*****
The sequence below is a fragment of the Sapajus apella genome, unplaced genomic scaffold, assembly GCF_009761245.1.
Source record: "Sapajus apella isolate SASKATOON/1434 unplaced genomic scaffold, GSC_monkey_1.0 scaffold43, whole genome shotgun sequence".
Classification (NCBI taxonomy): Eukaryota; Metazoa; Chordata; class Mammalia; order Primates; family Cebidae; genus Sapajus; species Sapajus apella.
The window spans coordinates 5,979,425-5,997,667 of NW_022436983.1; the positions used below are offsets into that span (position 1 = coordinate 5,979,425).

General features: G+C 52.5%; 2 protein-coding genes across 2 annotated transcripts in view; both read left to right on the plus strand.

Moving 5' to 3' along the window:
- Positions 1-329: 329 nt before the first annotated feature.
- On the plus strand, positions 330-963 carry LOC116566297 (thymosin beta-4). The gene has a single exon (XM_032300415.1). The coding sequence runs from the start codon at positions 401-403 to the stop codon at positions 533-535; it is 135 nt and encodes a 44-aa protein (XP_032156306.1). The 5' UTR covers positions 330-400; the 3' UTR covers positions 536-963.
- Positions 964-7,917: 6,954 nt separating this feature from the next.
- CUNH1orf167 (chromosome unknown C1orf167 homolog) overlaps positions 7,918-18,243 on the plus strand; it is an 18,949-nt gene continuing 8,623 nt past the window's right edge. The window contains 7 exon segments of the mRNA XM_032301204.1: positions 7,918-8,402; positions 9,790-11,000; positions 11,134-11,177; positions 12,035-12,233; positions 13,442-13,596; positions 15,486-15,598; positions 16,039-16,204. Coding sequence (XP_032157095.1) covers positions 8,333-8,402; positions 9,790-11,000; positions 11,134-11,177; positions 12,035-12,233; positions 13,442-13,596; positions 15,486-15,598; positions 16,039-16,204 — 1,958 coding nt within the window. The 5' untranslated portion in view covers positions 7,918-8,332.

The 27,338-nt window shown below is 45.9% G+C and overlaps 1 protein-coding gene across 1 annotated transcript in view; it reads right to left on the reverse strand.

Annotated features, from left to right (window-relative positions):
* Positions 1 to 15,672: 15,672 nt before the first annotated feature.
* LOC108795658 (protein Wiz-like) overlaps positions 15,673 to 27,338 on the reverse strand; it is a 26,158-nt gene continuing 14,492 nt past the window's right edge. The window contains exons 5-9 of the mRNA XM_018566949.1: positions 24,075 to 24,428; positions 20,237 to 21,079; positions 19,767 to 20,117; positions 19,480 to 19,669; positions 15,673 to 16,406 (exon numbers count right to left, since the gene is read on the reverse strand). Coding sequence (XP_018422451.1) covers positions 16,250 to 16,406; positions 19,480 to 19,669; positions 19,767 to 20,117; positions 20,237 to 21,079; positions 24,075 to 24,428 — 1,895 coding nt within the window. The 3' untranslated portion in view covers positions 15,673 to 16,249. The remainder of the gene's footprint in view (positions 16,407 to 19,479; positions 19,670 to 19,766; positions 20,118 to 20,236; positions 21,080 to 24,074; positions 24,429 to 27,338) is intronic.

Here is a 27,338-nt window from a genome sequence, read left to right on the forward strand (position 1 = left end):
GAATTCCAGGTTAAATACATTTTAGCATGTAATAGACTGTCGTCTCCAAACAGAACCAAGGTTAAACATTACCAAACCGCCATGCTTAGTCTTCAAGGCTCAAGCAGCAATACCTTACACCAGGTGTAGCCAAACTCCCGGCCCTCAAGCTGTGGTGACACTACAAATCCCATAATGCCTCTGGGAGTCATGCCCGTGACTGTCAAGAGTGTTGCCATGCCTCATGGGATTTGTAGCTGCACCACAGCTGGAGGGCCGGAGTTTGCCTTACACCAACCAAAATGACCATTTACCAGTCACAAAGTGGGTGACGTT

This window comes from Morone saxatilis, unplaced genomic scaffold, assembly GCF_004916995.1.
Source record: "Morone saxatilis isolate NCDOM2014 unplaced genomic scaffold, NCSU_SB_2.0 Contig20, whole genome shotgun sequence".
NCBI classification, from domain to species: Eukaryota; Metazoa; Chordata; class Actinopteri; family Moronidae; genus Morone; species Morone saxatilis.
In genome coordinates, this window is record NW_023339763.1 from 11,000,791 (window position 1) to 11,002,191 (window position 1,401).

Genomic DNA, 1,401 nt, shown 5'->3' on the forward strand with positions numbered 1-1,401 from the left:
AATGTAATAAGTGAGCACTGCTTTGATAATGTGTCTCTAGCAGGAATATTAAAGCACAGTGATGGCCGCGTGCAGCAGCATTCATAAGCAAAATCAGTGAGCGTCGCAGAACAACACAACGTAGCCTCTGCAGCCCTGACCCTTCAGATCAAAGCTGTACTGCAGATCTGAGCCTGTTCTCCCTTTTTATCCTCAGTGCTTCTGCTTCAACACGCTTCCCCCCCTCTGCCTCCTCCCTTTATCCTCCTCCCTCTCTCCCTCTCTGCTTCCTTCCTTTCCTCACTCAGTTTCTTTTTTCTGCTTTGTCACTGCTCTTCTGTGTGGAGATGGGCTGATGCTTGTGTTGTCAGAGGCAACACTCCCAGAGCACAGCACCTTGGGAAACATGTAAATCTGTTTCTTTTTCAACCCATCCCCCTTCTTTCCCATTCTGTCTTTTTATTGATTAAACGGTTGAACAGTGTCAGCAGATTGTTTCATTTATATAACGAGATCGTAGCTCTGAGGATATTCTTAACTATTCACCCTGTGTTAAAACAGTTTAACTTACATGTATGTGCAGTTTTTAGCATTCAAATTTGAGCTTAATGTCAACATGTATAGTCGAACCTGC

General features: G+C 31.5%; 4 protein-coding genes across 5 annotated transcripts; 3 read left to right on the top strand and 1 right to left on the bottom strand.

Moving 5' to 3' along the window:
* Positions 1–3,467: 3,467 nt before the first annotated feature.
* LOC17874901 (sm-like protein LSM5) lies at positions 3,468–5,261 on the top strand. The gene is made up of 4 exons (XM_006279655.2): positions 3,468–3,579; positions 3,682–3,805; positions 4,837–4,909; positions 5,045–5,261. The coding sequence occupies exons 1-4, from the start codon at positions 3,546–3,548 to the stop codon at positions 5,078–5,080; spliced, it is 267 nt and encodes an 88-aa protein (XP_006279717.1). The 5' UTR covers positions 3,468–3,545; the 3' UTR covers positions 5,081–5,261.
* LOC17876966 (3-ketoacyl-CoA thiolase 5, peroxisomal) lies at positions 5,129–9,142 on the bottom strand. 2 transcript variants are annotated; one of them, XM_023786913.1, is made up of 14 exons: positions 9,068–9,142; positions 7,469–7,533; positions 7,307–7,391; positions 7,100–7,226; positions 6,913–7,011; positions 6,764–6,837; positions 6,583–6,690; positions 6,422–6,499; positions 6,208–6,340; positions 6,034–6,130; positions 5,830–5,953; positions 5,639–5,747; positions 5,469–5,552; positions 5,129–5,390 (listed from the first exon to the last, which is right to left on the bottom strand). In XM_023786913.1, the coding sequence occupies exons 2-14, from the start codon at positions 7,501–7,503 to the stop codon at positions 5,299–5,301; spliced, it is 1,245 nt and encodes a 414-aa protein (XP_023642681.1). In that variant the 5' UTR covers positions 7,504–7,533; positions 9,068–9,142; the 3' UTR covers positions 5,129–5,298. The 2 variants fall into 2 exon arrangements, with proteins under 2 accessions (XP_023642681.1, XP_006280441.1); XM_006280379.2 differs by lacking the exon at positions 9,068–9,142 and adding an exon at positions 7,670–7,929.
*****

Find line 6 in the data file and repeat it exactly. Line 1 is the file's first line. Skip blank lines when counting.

Moving 5' to 3' along the window: